This is an excerpt from a Daily Kos column, originally published on April 1, 2020.
The dis-inhibition Trump supporters experienced immediately after the 2016 election was not limited to violence.
One example: ten days after Donald Trump’s election I was teaching a crisis management elective in New York University’s executive MBA program when something unprecedented happened.
I have been on the NYU faculty for more than thirty years, and as of this writing have taught 112 courses; eighteen of them were this seminar in crisis management. Students range in age from late thirties to early sixties. They are all accomplished professionals, who include business people, physicians, retired military officers, and entrepreneurs.
On this Friday morning in November 2016, I was teaching the Abu Ghraib prison crisis, documenting a breakdown in the chain of command of a U.S. Army military police brigade in the notorious Baghdad prison in 2003. I have taught this crisis for more than ten years, both at NYU and to senior officers in the U.S. armed forces. And I have published the case in one of my books. This day there were about thirty-five students in the course. It was our third half-day class, and I still didn’t know all of them.
As I was halfway through the case, three students walked in, very late. It was the first time I had seen them all semester. They had missed the first two classes and were ninety minutes late for the third. They took seats toward the back row of the semicircular tables. Without warning, without raising his hand, without any apology for the interruption, one of these students shouted at me in an angry tone, “If you’re going to condemn the military, I hope you will also cover Hillary and Benghazi!”
I didn’t quite understand what he was up to, but I am accustomed to disruptive students. I walked in his direction, smiled, and asked, “I’m not sure what your point is. How is Benghazi relevant to our discussion?” It was in many ways a trick question. I knew he didn’t know what our discussion was. He had been absent for all of it. He answered, “If you’re going to teach about a U.S. government failure, you should focus on Hillary and Benghazi.”
I replied, “I’m the professor and I get to choose which cases I teach. And the more relevant comparison is not with Benghazi but with some of President Obama’s missteps in the health care debate.” I cover those in the required book for the course.
The student and his two companions stood and walked out of the classroom. By the time the session ended, I had received an email from the disruptive student. This time he changed his argument, from balancing Abu Ghraib with criticism of former secretary of state and presidential candidate Hillary Rodham Clinton, to challenging the validity of a government case study at all.
His email included, “…using the US govt actions during wartime for analysis is an unnecessary distraction. The pain points and motivations of politicians are vastly different from business leaders – we should be learning from cases more relevant to our purpose for being here in business school. Especially in this polarized political environment.”
Of course, having missed the first two and a half classes—fully eight hours of instruction—he had not been present for the many corporate cases I had already taught, or for the course introduction that made clear that we would cover leadership and crisis across a range of organizations — corporations, governments, universities, not-for-profits, etc. Indeed, there were students in the course from all of those sectors. And the case I was teaching was about something that happened twelve years earlier, not something from the current politically polarized environment. And teaching about Benghazi would indeed have been about the current political environment.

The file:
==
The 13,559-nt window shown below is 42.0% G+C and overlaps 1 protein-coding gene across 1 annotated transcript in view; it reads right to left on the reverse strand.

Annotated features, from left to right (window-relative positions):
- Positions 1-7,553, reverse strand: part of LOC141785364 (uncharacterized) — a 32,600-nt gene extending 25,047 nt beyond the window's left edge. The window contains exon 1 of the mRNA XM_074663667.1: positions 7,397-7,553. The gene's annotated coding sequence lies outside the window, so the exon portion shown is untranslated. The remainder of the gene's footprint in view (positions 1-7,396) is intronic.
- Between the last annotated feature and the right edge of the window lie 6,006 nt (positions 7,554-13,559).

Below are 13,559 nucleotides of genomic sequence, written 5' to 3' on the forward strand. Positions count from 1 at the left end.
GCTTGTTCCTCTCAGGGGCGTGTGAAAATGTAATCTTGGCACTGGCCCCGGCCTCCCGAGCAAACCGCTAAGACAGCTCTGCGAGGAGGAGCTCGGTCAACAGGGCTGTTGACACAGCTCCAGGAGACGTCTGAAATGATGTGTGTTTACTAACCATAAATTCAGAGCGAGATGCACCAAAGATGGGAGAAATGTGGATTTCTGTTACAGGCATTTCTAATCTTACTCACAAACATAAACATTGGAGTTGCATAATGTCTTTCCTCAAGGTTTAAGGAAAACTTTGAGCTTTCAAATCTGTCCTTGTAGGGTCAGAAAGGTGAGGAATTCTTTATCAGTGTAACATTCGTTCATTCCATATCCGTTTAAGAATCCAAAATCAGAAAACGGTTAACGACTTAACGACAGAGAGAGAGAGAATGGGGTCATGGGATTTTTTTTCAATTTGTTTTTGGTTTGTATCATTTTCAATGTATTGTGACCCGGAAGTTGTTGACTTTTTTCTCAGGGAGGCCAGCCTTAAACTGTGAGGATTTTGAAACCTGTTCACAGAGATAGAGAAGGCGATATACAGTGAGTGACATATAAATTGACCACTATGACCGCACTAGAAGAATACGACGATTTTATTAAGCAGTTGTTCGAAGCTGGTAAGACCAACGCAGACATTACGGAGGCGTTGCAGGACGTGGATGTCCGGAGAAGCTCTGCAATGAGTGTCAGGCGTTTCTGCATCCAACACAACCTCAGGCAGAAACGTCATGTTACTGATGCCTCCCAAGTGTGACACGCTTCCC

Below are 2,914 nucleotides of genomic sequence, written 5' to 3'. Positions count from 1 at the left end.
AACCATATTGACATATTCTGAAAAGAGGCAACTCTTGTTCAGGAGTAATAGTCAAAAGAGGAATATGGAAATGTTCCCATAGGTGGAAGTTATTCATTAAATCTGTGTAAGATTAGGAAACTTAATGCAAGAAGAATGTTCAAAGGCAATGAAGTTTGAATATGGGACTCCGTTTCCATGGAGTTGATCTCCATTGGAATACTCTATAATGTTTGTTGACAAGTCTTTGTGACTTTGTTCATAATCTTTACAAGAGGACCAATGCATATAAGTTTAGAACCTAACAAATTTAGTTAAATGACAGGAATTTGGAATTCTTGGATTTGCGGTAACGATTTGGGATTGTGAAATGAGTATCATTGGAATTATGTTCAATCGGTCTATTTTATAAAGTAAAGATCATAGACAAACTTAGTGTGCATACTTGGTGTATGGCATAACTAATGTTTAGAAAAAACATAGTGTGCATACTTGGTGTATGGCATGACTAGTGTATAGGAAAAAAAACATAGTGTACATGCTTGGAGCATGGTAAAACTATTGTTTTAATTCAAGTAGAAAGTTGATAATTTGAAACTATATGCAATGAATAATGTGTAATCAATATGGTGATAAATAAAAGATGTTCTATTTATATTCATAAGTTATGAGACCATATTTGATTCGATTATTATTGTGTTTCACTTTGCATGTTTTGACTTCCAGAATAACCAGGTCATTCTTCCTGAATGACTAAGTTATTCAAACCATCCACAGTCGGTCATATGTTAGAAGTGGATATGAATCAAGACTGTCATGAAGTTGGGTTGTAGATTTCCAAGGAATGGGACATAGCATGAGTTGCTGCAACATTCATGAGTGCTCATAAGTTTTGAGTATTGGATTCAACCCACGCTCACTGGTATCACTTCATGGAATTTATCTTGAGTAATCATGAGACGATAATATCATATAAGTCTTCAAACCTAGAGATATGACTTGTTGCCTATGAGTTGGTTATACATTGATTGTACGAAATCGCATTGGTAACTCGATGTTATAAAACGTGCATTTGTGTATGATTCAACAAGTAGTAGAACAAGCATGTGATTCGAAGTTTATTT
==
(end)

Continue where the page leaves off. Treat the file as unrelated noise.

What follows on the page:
But to me the thing that stood out most was the presumption. This student had missed the first eight hours of the course. He had been present for only a few minutes in the middle of a two-hour case study. And he chose to vocally interrupt the course and challenge the legitimacy of the case the professor was teaching. And after being politely challenged on it, he and his posse walked out and did not return. Instead he sent an email challenging the legitimacy of the case I had taught.
In thirty-two years on the NYU faculty I have had disruptive students. And students who disagreed with me. And students who were antisocial and bullies. But never a student heckler who disrupted and then walked out. And this particular student was not a surly undergraduate with impulse control issues. I later learned that he was quite accomplished, the president of an investment management firm on Wall Street.
When the class ended, a number of the other students gathered around me and apologized for their classmate’s outburst. They said that he had been that way ever since the election. That Trump’s election had empowered him to lash out at other professors, classmates, and pretty much anyone who he thought did not share his political views. I then realized that I was wearing a safety pin on my suit jacket. It may have triggered his anger at me.
His reference to Hillary and Benghazi should have tipped me off. President-elect Trump had made Hillary Rodham Clinton the target of his vitriol during the campaign that had just ended, leading crowds in chants of “Lock her up!”
I had noticed — and had written and counseled clients about — the dis-inhibition that Trump supporters had begun to exhibit in their treatment of people they perceived as “other” — African Americans, Mexicans, Muslims, etc. But I had never been on the receiving end of that dis-inhibition. The social conventions that normally keep such aggressive behavior in check seemed to have been obliterated during the campaign, and the election seemed to validate that obliteration. I worried about what would happen during the presidency itself.